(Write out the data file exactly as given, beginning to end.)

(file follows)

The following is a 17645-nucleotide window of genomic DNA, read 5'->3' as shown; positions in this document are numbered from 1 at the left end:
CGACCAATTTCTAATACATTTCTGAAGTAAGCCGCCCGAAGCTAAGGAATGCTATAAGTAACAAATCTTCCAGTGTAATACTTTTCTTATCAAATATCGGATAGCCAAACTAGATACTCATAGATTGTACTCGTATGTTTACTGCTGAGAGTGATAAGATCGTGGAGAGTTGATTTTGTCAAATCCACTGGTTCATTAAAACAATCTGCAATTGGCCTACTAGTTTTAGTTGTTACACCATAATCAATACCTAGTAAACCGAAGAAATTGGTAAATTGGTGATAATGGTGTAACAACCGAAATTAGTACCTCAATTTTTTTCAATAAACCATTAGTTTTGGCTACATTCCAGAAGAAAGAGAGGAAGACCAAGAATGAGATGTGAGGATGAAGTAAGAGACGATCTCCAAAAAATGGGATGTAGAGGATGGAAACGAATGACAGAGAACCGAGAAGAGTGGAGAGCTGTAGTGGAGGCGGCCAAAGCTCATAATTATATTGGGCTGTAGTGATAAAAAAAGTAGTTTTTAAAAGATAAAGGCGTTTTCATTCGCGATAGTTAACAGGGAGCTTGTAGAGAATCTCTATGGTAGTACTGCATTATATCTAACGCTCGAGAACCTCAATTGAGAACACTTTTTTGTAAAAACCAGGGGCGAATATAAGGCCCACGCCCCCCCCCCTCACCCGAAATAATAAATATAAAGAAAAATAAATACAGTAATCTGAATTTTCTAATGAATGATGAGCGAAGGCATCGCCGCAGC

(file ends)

The following is a 17645-nucleotide window of genomic DNA, read 5'->3' as shown; positions in this document are numbered from 1 at the left end:
CGACCAATTTCTAATACATTTCTGAAGTAAGCCGCCCGAAGCTAAGGAATGCTATAAGTAACAAATCTTCCAGTGTAATACTTTTCTTATCAAATATCGGATAGCCAAACTAGATACTCATAGATTGTACTCGTATGTTTACTGCTGAGAGTGATAAGATCGTGGAGAGTTGATTTTGTCAAATCCACTGGTTCATTAAAACAATCTGCAATTGGCCTACTAGTTTTAGTTGTTACACCATAATCAATACCTAGTAAACCGAAGAAATTGGTAAATTGGTGATAATGGTGTAACAACCGAAATTAGTACCTCAATTTTTTTCAATAAACCATTAGTTTTGGCTACATTCCAGAAGAAAGAGAGGAAGACCAAGAATGAGATGTGAGGATGAAGTAAGAGACGATCTCCAAAAAATGGGATGTAGAGGATGGAAACGAATGACAGAGAACCGAGAAGAGTGGAGAGCTGTAGTGGAGGCGGCCAAAGCTCATAATTATATTGGGCTGTAGTGATAAAAAAAGTAGTTTTTAAAAGATAAAGGCGTTTTCATTCGCGATAGTTAACAGGGAGCTTGTAGAGAATCTCTATGGTAGTACTGCATTATATCTAACGCTCGAGAACCTCAATTGAGAACACTTTTTTGTAAAAACCAGGGGCGAATATAAGGCCCACGCCCCCCCCCCTCACCCGAAATAATAAATATAAAGAAAAATAAATACAGTAATCTGAATTTTCTAATGAATGATGAGCGAAGGCATCGCCGCAGC